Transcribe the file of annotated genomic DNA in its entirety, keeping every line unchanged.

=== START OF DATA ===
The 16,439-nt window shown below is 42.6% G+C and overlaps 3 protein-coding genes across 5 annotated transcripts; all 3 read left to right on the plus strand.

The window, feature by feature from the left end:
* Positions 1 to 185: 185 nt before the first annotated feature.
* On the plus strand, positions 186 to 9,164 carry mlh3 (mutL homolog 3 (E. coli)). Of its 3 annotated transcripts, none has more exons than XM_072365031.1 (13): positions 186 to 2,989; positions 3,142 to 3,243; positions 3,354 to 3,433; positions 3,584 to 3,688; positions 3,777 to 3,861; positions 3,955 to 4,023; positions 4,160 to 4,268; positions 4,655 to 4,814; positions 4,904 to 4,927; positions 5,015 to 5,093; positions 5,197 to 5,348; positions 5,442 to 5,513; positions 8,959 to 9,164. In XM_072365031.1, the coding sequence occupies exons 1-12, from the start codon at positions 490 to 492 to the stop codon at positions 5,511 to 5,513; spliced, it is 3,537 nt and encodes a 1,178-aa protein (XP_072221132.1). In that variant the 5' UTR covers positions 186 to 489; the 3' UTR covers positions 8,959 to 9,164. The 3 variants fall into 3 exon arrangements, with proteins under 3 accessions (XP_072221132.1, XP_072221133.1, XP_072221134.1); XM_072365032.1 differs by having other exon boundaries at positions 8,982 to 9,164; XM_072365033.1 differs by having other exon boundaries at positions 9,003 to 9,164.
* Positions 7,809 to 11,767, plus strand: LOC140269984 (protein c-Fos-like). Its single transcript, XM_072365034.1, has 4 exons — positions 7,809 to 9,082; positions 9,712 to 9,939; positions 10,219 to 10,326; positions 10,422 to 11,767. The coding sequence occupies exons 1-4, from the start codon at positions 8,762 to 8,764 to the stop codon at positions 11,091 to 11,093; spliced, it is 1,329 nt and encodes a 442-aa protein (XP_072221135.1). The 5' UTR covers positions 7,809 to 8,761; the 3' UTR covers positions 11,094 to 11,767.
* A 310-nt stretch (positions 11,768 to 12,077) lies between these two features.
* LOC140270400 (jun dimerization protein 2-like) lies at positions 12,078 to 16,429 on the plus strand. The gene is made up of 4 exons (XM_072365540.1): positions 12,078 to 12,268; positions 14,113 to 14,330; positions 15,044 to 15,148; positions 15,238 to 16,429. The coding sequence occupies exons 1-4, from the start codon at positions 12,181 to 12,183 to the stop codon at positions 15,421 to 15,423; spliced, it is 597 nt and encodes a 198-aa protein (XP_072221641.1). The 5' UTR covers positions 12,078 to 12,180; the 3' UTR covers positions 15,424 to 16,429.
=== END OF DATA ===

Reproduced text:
The 16,439-nt window shown below is 42.6% G+C and overlaps 3 protein-coding genes across 5 annotated transcripts; all 3 read left to right on the plus strand.

The window, feature by feature from the left end:
* Positions 1 to 185: 185 nt before the first annotated feature.
* On the plus strand, positions 186 to 9,164 carry mlh3 (mutL homolog 3 (E. coli)). Of its 3 annotated transcripts, none has more exons than XM_072365031.1 (13): positions 186 to 2,989; positions 3,142 to 3,243; positions 3,354 to 3,433; positions 3,584 to 3,688; positions 3,777 to 3,861; positions 3,955 to 4,023; positions 4,160 to 4,268; positions 4,655 to 4,814; positions 4,904 to 4,927; positions 5,015 to 5,093; positions 5,197 to 5,348; positions 5,442 to 5,513; positions 8,959 to 9,164. In XM_072365031.1, the coding sequence occupies exons 1-12, from the start codon at positions 490 to 492 to the stop codon at positions 5,511 to 5,513; spliced, it is 3,537 nt and encodes a 1,178-aa protein (XP_072221132.1). In that variant the 5' UTR covers positions 186 to 489; the 3' UTR covers positions 8,959 to 9,164. The 3 variants fall into 3 exon arrangements, with proteins under 3 accessions (XP_072221132.1, XP_072221133.1, XP_072221134.1); XM_072365032.1 differs by having other exon boundaries at positions 8,982 to 9,164; XM_072365033.1 differs by having other exon boundaries at positions 9,003 to 9,164.
* Positions 7,809 to 11,767, plus strand: LOC140269984 (protein c-Fos-like). Its single transcript, XM_072365034.1, has 4 exons — positions 7,809 to 9,082; positions 9,712 to 9,939; positions 10,219 to 10,326; positions 10,422 to 11,767. The coding sequence occupies exons 1-4, from the start codon at positions 8,762 to 8,764 to the stop codon at positions 11,091 to 11,093; spliced, it is 1,329 nt and encodes a 442-aa protein (XP_072221135.1). The 5' UTR covers positions 7,809 to 8,761; the 3' UTR covers positions 11,094 to 11,767.
* A 310-nt stretch (positions 11,768 to 12,077) lies between these two features.
* LOC140270400 (jun dimerization protein 2-like) lies at positions 12,078 to 16,429 on the plus strand. The gene is made up of 4 exons (XM_072365540.1): positions 12,078 to 12,268; positions 14,113 to 14,330; positions 15,044 to 15,148; positions 15,238 to 16,429. The coding sequence occupies exons 1-4, from the start codon at positions 12,181 to 12,183 to the stop codon at positions 15,421 to 15,423; spliced, it is 597 nt and encodes a 198-aa protein (XP_072221641.1). The 5' UTR covers positions 12,078 to 12,180; the 3' UTR covers positions 15,424 to 16,429.